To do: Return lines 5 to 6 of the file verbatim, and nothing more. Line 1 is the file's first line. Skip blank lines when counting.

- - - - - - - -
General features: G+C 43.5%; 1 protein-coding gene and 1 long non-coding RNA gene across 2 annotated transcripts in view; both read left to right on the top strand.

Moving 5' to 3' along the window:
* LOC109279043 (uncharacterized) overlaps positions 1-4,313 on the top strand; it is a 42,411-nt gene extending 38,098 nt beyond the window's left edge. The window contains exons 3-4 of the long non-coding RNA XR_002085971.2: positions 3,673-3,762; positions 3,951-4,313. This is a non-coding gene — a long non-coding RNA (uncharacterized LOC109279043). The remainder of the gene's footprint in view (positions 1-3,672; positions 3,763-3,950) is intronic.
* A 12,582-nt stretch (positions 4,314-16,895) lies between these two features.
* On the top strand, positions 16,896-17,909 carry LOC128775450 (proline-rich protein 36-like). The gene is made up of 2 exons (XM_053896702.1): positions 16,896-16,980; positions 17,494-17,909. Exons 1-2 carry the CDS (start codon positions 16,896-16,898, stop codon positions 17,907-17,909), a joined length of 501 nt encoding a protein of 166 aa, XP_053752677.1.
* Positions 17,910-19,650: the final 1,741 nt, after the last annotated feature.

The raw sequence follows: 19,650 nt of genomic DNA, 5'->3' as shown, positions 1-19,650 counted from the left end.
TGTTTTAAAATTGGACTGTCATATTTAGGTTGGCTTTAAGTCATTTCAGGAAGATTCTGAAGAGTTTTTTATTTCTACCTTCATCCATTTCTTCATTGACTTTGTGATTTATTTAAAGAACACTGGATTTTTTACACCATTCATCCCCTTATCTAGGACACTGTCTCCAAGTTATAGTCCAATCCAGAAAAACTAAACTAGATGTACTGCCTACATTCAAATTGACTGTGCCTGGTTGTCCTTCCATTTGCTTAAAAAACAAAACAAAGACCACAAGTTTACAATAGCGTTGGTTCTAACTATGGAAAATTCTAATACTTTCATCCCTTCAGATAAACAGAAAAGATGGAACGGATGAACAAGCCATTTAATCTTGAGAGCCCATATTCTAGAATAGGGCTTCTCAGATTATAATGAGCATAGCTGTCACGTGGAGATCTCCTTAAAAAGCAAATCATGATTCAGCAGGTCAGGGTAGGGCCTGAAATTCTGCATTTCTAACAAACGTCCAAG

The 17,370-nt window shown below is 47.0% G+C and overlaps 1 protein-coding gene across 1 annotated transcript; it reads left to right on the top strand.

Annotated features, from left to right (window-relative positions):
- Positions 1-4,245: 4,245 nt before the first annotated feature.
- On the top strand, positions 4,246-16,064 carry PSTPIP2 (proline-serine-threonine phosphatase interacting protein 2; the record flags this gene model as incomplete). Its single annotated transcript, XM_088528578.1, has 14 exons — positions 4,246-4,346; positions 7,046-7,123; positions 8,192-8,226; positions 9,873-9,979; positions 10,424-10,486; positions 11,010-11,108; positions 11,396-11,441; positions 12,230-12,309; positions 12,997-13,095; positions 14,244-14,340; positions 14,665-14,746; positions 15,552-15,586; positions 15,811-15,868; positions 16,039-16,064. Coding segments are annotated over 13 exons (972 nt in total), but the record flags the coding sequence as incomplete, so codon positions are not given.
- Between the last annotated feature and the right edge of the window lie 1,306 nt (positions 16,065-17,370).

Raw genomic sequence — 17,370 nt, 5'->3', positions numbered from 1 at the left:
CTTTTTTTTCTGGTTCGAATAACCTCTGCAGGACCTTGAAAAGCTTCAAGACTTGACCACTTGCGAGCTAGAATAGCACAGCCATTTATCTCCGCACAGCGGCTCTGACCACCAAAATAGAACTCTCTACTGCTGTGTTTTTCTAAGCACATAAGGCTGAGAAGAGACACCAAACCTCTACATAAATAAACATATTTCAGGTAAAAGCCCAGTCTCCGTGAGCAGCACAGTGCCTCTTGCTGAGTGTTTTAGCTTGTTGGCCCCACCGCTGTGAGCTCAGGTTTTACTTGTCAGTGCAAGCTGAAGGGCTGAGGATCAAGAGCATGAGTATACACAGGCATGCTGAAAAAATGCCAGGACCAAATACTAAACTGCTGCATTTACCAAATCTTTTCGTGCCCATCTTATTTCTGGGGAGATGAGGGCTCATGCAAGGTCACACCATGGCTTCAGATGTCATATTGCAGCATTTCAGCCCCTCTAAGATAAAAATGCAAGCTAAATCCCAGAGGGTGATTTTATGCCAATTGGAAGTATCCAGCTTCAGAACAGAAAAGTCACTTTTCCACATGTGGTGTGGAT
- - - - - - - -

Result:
* On the top strand, positions 16,896-17,909 carry LOC128775450 (proline-rich protein 36-like). The gene is made up of 2 exons (XM_053896702.1): positions 16,896-16,980; positions 17,494-17,909. Exons 1-2 carry the CDS (start codon positions 16,896-16,898, stop codon positions 17,907-17,909), a joined length of 501 nt encoding a protein of 166 aa, XP_053752677.1.
* Positions 17,910-19,650: the final 1,741 nt, after the last annotated feature.